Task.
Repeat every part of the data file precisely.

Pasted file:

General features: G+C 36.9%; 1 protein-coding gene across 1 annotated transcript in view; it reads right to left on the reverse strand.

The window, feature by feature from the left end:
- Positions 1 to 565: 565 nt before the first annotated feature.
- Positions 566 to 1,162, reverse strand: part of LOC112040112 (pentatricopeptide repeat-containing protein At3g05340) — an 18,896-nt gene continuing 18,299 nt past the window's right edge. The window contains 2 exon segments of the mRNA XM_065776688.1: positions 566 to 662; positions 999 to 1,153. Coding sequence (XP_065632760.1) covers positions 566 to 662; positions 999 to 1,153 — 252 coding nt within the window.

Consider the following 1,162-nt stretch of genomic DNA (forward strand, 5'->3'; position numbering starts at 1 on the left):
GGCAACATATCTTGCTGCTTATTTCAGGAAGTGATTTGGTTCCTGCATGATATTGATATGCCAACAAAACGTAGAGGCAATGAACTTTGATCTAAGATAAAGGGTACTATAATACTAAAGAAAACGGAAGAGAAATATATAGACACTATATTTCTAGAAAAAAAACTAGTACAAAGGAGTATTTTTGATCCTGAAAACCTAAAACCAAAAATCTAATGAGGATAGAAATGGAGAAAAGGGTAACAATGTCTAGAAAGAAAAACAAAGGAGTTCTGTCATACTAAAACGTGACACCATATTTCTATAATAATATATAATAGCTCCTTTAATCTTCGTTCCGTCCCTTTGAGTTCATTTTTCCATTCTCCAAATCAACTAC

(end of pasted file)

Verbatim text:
General features: G+C 36.9%; 1 protein-coding gene across 1 annotated transcript in view; it reads right to left on the reverse strand.

The window, feature by feature from the left end:
- Positions 1 to 565: 565 nt before the first annotated feature.
- Positions 566 to 1,162, reverse strand: part of LOC112040112 (pentatricopeptide repeat-containing protein At3g05340) — an 18,896-nt gene continuing 18,299 nt past the window's right edge. The window contains 2 exon segments of the mRNA XM_065776688.1: positions 566 to 662; positions 999 to 1,153. Coding sequence (XP_065632760.1) covers positions 566 to 662; positions 999 to 1,153 — 252 coding nt within the window.

Consider the following 1,162-nt stretch of genomic DNA (forward strand, 5'->3'; position numbering starts at 1 on the left):
GGCAACATATCTTGCTGCTTATTTCAGGAAGTGATTTGGTTCCTGCATGATATTGATATGCCAACAAAACGTAGAGGCAATGAACTTTGATCTAAGATAAAGGGTACTATAATACTAAAGAAAACGGAAGAGAAATATATAGACACTATATTTCTAGAAAAAAAACTAGTACAAAGGAGTATTTTTGATCCTGAAAACCTAAAACCAAAAATCTAATGAGGATAGAAATGGAGAAAAGGGTAACAATGTCTAGAAAGAAAAACAAAGGAGTTCTGTCATACTAAAACGTGACACCATATTTCTATAATAATATATAATAGCTCCTTTAATCTTCGTTCCGTCCCTTTGAGTTCATTTTTCCATTCTCCAAATCAACTAC